By Nancy Ogilvie
In my article in the Jan-April issue of the Journal, I talked about the practice of “apprenticing” yourself to a particular Goddess or God as a tool for personal and spiritual development. And since we are fast approaching the March new moon, a time of new beginnings, it seems appropriate to offer a ritual of initiation that you might use to dedicate yourself to a God/dess you are working with.
As with any New Moon, the one in March is a fresh start, the beginning of a new cycle of waxing and waning. The date is March 20 – the same day as the Spring Equinox, which makes it an especially powerful one as the energies of the moon and the sun are combined on this day. The moon is invisible (from Earth) on this night, so it is often called the Dark Moon. Emptiness, receptivity, and potential are the qualities of this part of the cycle, so it is an ideal time to make new commitments or to plant seeds of intentions for what you wish to manifest in your life.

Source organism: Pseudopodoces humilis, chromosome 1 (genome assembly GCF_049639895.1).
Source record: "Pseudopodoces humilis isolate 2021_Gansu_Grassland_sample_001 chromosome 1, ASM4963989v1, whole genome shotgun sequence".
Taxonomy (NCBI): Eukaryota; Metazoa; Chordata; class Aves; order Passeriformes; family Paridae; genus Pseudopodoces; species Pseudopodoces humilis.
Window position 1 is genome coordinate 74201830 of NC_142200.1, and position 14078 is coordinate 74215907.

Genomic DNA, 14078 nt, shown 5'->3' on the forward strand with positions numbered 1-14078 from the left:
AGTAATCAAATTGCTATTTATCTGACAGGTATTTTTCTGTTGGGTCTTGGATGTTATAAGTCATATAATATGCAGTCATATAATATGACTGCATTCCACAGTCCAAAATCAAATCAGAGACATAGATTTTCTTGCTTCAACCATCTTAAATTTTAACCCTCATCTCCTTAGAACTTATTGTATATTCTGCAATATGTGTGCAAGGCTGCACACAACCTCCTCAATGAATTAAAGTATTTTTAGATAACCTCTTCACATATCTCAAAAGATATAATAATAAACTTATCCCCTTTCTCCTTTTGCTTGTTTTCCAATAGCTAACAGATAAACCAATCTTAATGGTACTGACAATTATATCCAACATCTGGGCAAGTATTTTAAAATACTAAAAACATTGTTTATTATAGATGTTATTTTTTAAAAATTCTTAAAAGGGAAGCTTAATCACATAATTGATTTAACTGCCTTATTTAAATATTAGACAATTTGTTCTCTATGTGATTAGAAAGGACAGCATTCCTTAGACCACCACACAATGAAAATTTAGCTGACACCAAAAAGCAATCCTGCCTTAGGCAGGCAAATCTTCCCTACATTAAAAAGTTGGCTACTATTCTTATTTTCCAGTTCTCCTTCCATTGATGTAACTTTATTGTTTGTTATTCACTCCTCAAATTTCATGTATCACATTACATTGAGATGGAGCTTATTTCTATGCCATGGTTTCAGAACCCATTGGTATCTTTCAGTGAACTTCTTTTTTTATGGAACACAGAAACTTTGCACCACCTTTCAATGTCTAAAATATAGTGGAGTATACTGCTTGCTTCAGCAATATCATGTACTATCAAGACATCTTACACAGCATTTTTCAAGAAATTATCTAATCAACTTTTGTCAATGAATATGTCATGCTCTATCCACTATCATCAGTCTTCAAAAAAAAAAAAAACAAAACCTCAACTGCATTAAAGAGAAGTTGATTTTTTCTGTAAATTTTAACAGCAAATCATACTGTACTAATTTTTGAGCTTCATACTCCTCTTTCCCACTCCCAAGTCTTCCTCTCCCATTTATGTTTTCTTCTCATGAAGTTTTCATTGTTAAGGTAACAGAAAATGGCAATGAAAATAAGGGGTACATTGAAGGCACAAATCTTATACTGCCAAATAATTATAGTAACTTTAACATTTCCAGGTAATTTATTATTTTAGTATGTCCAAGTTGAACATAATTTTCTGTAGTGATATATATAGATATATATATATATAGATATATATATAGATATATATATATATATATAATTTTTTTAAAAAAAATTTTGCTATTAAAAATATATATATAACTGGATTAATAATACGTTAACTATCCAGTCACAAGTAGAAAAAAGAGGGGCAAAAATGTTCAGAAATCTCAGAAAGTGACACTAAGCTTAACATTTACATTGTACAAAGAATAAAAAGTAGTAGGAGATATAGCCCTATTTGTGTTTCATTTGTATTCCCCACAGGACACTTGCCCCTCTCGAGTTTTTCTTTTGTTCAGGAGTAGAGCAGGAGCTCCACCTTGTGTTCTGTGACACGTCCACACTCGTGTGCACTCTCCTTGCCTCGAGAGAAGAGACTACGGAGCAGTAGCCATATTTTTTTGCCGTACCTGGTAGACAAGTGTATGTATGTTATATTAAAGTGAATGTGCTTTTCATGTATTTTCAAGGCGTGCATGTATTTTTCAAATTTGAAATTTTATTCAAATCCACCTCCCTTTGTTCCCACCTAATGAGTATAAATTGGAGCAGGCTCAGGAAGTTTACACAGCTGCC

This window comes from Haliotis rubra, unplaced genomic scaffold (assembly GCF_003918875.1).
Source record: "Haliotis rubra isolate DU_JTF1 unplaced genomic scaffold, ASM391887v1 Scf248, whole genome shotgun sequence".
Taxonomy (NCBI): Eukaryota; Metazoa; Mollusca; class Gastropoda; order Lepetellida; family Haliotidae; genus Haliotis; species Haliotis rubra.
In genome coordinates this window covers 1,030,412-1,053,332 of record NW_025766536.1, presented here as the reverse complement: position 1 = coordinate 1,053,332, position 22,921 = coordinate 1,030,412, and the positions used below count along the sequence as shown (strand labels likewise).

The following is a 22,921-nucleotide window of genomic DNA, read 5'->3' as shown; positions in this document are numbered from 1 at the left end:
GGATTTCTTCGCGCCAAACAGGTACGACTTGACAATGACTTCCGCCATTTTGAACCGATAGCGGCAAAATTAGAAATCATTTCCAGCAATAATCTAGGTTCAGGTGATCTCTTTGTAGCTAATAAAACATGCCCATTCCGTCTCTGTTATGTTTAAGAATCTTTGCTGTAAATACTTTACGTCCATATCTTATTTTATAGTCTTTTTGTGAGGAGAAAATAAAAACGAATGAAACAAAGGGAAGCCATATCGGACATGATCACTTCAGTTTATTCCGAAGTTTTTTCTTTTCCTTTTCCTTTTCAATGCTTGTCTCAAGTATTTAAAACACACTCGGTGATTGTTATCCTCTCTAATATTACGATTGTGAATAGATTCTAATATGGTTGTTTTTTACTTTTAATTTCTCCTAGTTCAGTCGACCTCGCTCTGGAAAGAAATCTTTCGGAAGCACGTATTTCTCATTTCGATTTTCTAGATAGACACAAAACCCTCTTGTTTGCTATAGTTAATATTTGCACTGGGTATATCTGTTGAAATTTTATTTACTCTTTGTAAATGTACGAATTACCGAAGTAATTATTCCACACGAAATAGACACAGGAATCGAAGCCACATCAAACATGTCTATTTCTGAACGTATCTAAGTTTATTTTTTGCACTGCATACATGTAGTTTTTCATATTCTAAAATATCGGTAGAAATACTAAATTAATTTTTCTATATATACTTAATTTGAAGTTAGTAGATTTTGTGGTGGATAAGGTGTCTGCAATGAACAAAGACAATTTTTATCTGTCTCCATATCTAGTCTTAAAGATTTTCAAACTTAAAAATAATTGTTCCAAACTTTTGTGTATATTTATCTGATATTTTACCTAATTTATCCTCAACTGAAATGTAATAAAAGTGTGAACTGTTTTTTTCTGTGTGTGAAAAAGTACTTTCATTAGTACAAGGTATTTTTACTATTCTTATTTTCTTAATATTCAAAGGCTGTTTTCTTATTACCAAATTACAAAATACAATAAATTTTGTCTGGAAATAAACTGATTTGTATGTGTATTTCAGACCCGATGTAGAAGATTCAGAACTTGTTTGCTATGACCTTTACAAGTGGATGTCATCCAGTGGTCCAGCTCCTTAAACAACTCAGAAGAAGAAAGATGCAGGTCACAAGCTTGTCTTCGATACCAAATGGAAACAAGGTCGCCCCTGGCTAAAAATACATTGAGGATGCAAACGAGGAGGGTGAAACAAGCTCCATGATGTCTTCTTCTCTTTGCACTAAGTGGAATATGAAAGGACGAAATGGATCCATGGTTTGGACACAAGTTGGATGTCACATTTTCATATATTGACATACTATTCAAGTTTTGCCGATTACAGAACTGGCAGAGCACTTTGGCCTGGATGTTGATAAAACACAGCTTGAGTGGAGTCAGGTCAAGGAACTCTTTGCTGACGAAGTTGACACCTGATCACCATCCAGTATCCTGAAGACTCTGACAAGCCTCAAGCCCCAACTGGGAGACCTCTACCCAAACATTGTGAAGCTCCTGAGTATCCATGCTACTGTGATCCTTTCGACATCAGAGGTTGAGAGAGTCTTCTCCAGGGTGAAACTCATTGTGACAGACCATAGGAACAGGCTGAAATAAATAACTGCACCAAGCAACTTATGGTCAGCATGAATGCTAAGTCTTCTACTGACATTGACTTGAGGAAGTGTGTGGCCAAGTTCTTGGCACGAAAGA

It is this connection with new beginnings and fresh starts that makes the New or Dark Moon an appropriate time for dedicating yourself to a particular god/dess, marking the beginnings of a new relationship and new growth in your own life. My original article includes several suggestions for discerning which god/dess might be calling you. Another approach to is reflect on the qualities you want to cultivate in your life, and to find a goddess who embodies those characteristics who is willing to support you.
As an aside, as a lesbian, I have always chosen to work with a goddess – and that is an individual preference based on my personal story and needs. There is no rule that says a woman must work with a goddess and a man with a god. So don't limit yourself in this way – if you are a woman wanting more assertiveness in your life, there are many gods and goddesses who could support you with this intent, and vice versa.